Plaintiffs JUNO THERAPEUTICS, INC., MEMORIAL SLOAN KETTERING CANCER CENTER, and SLOAN KETTERING INSTITUTE FOR CANCER RESEARCH UNITED STATES DISTRICT COURT CENTRAL DISTRICT OF CALIFORNIA Juno Therapeutics, Inc., Memorial Sloan Kettering Cancer Center, and Sloan Kettering Institute for Cancer Research,,

Plaintiffs, v. Kite Pharma, Inc., Defendant. ) ) ) ) ) ) ) ) ) ) ) )

CASE NO.: 2:17-CV-07639

COMPLAINT FOR PATENT INFRINGEMENT

DEMAND FOR JURY TRIAL

Case 2:17-cv-07639 Document 1 Filed 10/18/17 Page 1 of 14 Page ID #:1

Knowing that it infringes the ’190 Patent, Kite challenged the validity of all claims of the ’190 Patent in an inter partes review (“IPR”) in the United States Patent and Trademark Office (“PTO” or “Office”) before the Patent Trial and Appeal Board (“PTAB” or “Board”). The PTAB instituted the IPR and then upheld all claims of the ’190 Patent in a Final Written Decision issued December 16, 2016. The PTAB concluded that Kite did not even show “by a preponderance of the evidence”—the lower standard applicable to validity challenges in an IPR—that any claim of the ’190 Patent was unpatentable.

Kite recently received marketing approval from the Food and Drug Administration (“FDA”) for its Yescarta™ product (axicabtagene ciloleucel) (“axicel” or “Yescarta,” also known as “KTE-C19”) on October 18, 2017. Plaintiffs accordingly bring suit against Kite for infringement based on Kite’s making, using, offering to sell, and selling of its chimeric antigen receptor products that comprise the claimed nucleic acid polymers of the ’190 Patent. 35 U.S.C. § 271(a). Plaintiffs hereby allege for their Complaint against Defendant Kite, on personal knowledge as to their own actions and on information and belief as to the actions of others,

26. Indeed, the DNA sequence of Kite’s retroviral vector demonstrates that Kite’s anti-CD19 chimeric TCR falls within the scope of the ’190 Patent claims. In a document Kite filed with the Recombinant DNA Advisory Committee (“RAC”), a federal committee that reviews clinical trial protocols that are either directly funded by the National Institutes of Health (“NIH”) or conducted at institutions that receive NIH funding, Kite provided the DNA sequence of KTE-C19’s anti-CD19 chimeric TCR vector. Exhibit 10 (KTE-C19 DNA Sequence). The RAC filing described the retroviral vector used as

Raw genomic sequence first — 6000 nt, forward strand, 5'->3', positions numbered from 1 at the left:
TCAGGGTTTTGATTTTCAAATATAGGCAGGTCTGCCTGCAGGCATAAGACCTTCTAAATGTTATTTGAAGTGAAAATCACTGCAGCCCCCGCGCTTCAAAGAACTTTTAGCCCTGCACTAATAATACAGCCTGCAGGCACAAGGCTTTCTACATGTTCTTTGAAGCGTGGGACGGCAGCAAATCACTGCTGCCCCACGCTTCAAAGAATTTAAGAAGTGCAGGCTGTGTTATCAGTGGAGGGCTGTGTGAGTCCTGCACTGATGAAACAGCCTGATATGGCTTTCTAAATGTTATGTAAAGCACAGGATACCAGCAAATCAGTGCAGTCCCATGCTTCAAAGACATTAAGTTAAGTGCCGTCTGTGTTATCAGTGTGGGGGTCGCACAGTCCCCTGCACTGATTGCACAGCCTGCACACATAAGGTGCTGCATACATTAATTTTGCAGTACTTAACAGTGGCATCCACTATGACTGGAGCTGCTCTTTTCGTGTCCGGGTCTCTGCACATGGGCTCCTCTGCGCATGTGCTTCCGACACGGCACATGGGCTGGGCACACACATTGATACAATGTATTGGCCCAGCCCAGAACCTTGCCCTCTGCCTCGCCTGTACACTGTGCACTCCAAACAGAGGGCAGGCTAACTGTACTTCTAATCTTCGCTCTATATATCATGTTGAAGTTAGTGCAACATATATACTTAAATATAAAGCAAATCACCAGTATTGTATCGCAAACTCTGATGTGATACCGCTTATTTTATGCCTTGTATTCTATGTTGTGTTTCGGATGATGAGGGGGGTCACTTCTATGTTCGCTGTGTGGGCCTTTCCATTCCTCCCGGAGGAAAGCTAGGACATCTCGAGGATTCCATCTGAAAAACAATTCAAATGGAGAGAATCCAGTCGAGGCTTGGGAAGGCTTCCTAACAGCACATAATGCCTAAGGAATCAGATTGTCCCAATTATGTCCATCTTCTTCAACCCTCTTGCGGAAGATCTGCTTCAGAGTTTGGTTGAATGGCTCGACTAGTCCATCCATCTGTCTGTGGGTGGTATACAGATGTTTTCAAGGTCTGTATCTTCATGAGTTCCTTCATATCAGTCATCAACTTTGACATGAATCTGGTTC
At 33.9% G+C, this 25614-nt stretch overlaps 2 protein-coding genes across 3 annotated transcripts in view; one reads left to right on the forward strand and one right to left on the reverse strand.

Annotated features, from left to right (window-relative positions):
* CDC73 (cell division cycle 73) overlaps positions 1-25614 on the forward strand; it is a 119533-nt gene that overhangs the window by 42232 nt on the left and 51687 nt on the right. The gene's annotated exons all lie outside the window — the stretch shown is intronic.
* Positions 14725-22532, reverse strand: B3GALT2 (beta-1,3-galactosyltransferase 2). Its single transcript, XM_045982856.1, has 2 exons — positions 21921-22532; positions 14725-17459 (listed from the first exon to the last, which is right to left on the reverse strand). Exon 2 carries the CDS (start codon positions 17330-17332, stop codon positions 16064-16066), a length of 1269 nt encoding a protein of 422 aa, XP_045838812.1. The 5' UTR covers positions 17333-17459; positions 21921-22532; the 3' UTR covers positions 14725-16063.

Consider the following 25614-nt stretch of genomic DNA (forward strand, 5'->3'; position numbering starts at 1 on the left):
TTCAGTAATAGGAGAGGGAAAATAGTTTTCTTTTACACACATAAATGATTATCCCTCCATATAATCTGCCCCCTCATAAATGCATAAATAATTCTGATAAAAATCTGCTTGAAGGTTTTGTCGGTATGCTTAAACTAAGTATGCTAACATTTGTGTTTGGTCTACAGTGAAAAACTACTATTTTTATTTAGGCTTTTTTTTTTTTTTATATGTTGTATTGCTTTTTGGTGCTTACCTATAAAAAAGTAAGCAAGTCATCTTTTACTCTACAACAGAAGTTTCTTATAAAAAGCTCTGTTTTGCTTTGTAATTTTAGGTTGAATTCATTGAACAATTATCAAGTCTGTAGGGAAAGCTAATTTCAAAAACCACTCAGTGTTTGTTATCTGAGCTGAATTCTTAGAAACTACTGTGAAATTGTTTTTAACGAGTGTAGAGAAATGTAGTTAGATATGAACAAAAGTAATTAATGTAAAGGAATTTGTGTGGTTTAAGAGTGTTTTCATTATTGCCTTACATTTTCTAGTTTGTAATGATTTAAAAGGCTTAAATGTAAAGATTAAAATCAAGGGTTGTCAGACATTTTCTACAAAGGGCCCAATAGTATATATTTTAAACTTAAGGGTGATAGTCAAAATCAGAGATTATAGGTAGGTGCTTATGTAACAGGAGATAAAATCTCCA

encoding a chimeric antigen receptor directed against the B cell antigen, CD19 . . . The retroviral vector utilizes the MSGV1 (murine stem cell virus-based splice-gag vector 1) retroviral vector backbone and consists of 7026 bps including the 5’ long terminal repeat (LTR) from the murine stem cell virus (promoter), packaging signal including the splicing donor (SD) and splicing acceptor sites, FMC63- based (anti-CD19 FMC63-28) CAR protein containing a signal peptide (human GM-CSF receptor), FMC63 light chain variable region (FMC63 VL), linker peptide, FMC63 heavy chain variable region (FMC63 VH), CD28 (hinge, transmembrane and cytoplasmic region), and TCR-zeta (cytoplasmic region), followed by the murine stem cell virus 3’LTR. This particular vector was provided by Dr. Steven A. Rosenberg from the Surgery Branch/NCI and is the same vector used in an ongoing RAC-approved clinical trial of which Dr. Stephen A. Rosenberg is the Principal Investigator (OBA/RAC submission 0809-940). . . . [T]he complete nucleotide sequence as determined by the standard nucleotide sequencing protocol is shown in Appendix 2 of this application.